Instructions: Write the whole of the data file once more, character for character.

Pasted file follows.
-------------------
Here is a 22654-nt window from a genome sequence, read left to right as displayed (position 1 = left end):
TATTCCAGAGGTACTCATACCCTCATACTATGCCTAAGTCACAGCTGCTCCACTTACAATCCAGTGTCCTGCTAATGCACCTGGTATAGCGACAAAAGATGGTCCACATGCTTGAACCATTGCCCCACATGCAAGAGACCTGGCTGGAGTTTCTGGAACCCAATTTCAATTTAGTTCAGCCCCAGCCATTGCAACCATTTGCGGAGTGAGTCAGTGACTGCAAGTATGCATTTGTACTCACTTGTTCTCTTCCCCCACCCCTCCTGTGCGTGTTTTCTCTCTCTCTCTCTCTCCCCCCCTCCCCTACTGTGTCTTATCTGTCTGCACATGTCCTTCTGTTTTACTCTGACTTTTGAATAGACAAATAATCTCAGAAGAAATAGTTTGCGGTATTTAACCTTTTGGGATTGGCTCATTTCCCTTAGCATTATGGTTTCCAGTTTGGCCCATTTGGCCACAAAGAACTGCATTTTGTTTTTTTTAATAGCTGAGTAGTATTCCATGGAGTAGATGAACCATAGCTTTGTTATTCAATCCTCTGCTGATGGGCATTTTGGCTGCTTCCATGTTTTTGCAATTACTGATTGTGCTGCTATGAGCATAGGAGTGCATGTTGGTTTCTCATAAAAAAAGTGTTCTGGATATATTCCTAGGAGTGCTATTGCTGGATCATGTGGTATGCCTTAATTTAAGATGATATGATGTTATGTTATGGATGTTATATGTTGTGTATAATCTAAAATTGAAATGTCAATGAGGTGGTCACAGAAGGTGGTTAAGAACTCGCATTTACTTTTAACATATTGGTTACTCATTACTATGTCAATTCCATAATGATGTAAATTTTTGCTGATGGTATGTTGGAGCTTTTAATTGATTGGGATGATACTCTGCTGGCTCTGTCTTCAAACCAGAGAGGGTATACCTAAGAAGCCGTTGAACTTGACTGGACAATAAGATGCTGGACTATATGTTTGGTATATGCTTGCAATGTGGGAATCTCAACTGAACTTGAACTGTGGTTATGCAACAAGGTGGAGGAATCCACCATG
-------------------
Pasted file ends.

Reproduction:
Here is a 22654-nt window from a genome sequence, read left to right as displayed (position 1 = left end):
TATTCCAGAGGTACTCATACCCTCATACTATGCCTAAGTCACAGCTGCTCCACTTACAATCCAGTGTCCTGCTAATGCACCTGGTATAGCGACAAAAGATGGTCCACATGCTTGAACCATTGCCCCACATGCAAGAGACCTGGCTGGAGTTTCTGGAACCCAATTTCAATTTAGTTCAGCCCCAGCCATTGCAACCATTTGCGGAGTGAGTCAGTGACTGCAAGTATGCATTTGTACTCACTTGTTCTCTTCCCCCACCCCTCCTGTGCGTGTTTTCTCTCTCTCTCTCTCTCCCCCCCTCCCCTACTGTGTCTTATCTGTCTGCACATGTCCTTCTGTTTTACTCTGACTTTTGAATAGACAAATAATCTCAGAAGAAATAGTTTGCGGTATTTAACCTTTTGGGATTGGCTCATTTCCCTTAGCATTATGGTTTCCAGTTTGGCCCATTTGGCCACAAAGAACTGCATTTTGTTTTTTTTAATAGCTGAGTAGTATTCCATGGAGTAGATGAACCATAGCTTTGTTATTCAATCCTCTGCTGATGGGCATTTTGGCTGCTTCCATGTTTTTGCAATTACTGATTGTGCTGCTATGAGCATAGGAGTGCATGTTGGTTTCTCATAAAAAAAGTGTTCTGGATATATTCCTAGGAGTGCTATTGCTGGATCATGTGGTATGCCTTAATTTAAGATGATATGATGTTATGTTATGGATGTTATATGTTGTGTATAATCTAAAATTGAAATGTCAATGAGGTGGTCACAGAAGGTGGTTAAGAACTCGCATTTACTTTTAACATATTGGTTACTCATTACTATGTCAATTCCATAATGATGTAAATTTTTGCTGATGGTATGTTGGAGCTTTTAATTGATTGGGATGATACTCTGCTGGCTCTGTCTTCAAACCAGAGAGGGTATACCTAAGAAGCCGTTGAACTTGACTGGACAATAAGATGCTGGACTATATGTTTGGTATATGCTTGCAATGTGGGAATCTCAACTGAACTTGAACTGTGGTTATGCAACAAGGTGGAGGAATCCACCATG